The most common and easiest to grow is….. Glanthus nivalis, also known as the common or garden snowdrop. They are robust and easy to grow and have earned a RHS Award of Garden Merit. These are single flowering, with three inner petals marked green at the tips encased in milky white outer petals and strappy grass like foliage. The flowers has a sweet, honey scent that will attract bees. These traditional small-flowering Snowdrops give a barren winter garden a breath of life, and give a wonderful woodland feel if planted in drifts beneath a deciduous tree with Hostas. You could plant in patio pots or window boxes for a neater, more compact temporary display. Top quality plants supplied. Flowers January to March. Height 10cm.

AGM-Snowdrops

Giant snowdrops

The same features as the common variety but much taller, perfect for use as cut flowers. Galanthus elwesii is a spectacular giant snowdrop originating from eastern Asia. Elwesii’s honey scented nodding flowers are formed from an outer whorl of snowy white tepals encasing smaller inner tepals, flared and marked green at the tips. Fine 15-20cm stems sport dainty strap shaped leaves. Galanthus Woronowii, also known as the Broad Leaf Snowdrop, is a giant white snowdrop with green markings. It’s beautiful nodding honey scented flower heads can appear as early as January. Both varieties hold the RHS Award of Garden Merit. At this time of year we can only offer Snowdrops in the Green but these varieties will become available as bulbs in our autumn catalogues.

Double Snowdrops (Flore Pleno)

3-Snowdrops-Double-EDIT

 

 

 

 

 

 

 

 

 

 

 

 

 

 

The double form of the common snowdrop is a hardy and reliable variety that also holds an RHS Award of Garden Merit.

Russian Snowdrops (Puschkinia Libanotica)

2-Russian-Snowdrops

 

 

 

 

 

 

 

 

 

 

 

 

 

 

 

Puschkinia are a little known spring bulb, however, it is one of the easiest to grow and is very reliable. They produce dainty white flowers with a blue blush that forms a stripe effect on the petals. This hardy bulb will naturalise and multiply like snowdrops producing a carpet of colour in March and April after the snowdrops have flowered, but before the bluebells. This fabulous pretty flower holds the prestigious Award of Garden Merit. These can be brought as bulbs from June, throughout Autumn.

Planting

POTM--Snowdrops

 

 

 

 

 

 

They prefer shade, and work really well amongst shrubs or under trees. Ideally they like fertile, moist but well drained soils.

Bulbs: Plant in moist, well-drained soil at least 5cm deep and 5cm apart. They can be grown successfully in pots and containers but only temporarily and will need to be lifted after their growing season.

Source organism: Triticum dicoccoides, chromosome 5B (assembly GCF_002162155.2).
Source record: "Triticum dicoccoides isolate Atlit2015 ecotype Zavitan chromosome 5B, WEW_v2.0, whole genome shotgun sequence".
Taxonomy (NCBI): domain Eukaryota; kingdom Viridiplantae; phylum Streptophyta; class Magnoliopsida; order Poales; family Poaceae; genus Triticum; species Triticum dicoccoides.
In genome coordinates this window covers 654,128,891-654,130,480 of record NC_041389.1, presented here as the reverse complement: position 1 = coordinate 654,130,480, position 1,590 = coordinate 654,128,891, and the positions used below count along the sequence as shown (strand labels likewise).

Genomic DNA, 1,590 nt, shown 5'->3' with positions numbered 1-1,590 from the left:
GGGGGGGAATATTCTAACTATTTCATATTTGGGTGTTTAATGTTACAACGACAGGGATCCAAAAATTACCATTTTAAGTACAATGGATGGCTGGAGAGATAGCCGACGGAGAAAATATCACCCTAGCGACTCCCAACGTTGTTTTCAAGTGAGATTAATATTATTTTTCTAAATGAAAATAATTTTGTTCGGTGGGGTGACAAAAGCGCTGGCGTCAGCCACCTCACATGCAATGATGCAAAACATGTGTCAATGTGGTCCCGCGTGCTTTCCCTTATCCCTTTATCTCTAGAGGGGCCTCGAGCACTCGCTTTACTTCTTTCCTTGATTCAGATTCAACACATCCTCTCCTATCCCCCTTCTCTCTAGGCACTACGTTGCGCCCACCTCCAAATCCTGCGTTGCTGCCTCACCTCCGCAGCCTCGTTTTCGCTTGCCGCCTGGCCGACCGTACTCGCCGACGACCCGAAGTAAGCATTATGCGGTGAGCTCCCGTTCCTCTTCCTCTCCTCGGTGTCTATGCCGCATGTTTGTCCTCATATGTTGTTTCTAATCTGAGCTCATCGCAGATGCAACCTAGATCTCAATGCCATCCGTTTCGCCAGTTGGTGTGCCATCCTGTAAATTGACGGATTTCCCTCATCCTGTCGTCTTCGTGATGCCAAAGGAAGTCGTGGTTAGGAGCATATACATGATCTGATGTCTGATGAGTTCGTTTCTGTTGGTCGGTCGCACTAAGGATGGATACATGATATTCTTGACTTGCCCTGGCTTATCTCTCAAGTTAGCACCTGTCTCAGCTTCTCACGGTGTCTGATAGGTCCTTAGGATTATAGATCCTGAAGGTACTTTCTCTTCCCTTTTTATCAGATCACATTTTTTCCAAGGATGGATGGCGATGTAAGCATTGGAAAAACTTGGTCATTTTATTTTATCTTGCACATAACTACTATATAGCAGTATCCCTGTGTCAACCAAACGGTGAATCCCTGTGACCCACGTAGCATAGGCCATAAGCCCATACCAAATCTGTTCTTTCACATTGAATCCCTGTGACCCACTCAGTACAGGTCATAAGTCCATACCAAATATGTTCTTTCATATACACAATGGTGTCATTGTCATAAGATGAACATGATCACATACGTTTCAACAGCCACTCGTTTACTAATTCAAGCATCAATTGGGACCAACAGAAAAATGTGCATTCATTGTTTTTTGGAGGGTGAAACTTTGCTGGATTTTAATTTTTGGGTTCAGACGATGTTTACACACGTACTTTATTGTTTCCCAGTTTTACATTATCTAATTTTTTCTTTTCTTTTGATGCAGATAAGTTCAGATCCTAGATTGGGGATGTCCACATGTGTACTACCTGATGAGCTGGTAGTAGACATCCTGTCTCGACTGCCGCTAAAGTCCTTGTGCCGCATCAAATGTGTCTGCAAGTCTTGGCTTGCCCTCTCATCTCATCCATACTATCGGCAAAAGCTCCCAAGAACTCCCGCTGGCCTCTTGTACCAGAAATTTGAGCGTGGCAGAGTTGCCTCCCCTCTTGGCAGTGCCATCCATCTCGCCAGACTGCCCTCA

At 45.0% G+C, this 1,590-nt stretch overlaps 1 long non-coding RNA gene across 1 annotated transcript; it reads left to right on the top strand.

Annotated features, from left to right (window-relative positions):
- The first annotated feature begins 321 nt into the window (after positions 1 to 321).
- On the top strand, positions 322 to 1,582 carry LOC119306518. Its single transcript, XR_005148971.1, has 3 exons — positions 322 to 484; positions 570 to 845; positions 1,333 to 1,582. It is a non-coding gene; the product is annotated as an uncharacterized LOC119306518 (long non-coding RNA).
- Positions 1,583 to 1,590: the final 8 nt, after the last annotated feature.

In the Green: transplanted with their green foliage intact giving you a guaranteed 100% success rate. Make sure to water well once planted, to encourage their roots to re-establish with the soil.

They naturalise well and you can just let them die back at the end of their season so require little after care. If you get heavy, dense clumps of snowdrops in one place lift and divide the clump when the foliage starts to fade, careful not to break any of the roots.

Make sure the soil does not fully dry out in summer.

Video Planting Tutorial

In this video, our resident gardening expert Jeff demonstrates how-to plant Snowdrop bulbs into pots for advice on achieving a great early addition to your garden.

Tip

eranthis-snowdrop-mixed-EDIT

 

Team Snowdrops with Winter Aconites for a cheerful burst of colour, the sudden appearance of milk white and zesty yellow in February can’t help but bring cheerful thoughts of spring to mind!

Win £100 worth of vouchers

Winner

 

We were so thrilled with the response to last year’s Daffodil Photography Competition, that we are offering a second chance to win a £100 voucher to spend on J. Parker’s products.

Your image can be of any spring flowering bulb, so long as it’s your own original image of a variety purchased from us. Examples include Daffodils, Tulips, Hyacinth, Iris, Muscari and many more. Any J. Parker bulb in flower in your garden before 14th June 2016.

To enter, you can share your image on our Facebook page, follow and tweet us @JParkersBulbs or e-mail it to us (along with your post code) to the address competition@jparkers.co.uk
All entries will be considered, and you can enter as many times as you wish. Competition closes 14th June 2016 and winners will be notified by e-mail before 26th June 2016.

To view some of last year’s entrants, please click here..

1. To enter the competition, please use one of three methods;

A) Share your image on our J. Parker’s Facebook page (www.facebook.com/jparkers.co.uk),
B) Tweet your image to @Jparkersbulbs on Twitter
C) E-mail your entry under 5mb to us at competition@jparkers.co.uk

2. We will view all entries and any which meet the criteria outlined below will be considered for the prize of £100 worth of J. Parker’s vouchers.

3. All entries must be original images, taken by the entrant, of Bulbs in flower purchased from J. Parker’s in the past. You must own all rights to the image and in entering the competition you agree to allow us to use your image in further promotions, on social media or in print.

4. Entrants also agree that their names may be published with their entry. No other details will be shared with any third parties.

5. The winning entry will be judged on both the quality of the plant and the image. The Judge’s decision is final.

6. All varieties of Daffodils and Narcissi will be considered, but only those purchased from J. Parker’s will qualify for the competition prizes.

7. The winner will receive a £100 voucher to spend on any products currently offered by J. Parker’s. This cannot be exchanged for cash and there is no substitution for this prize.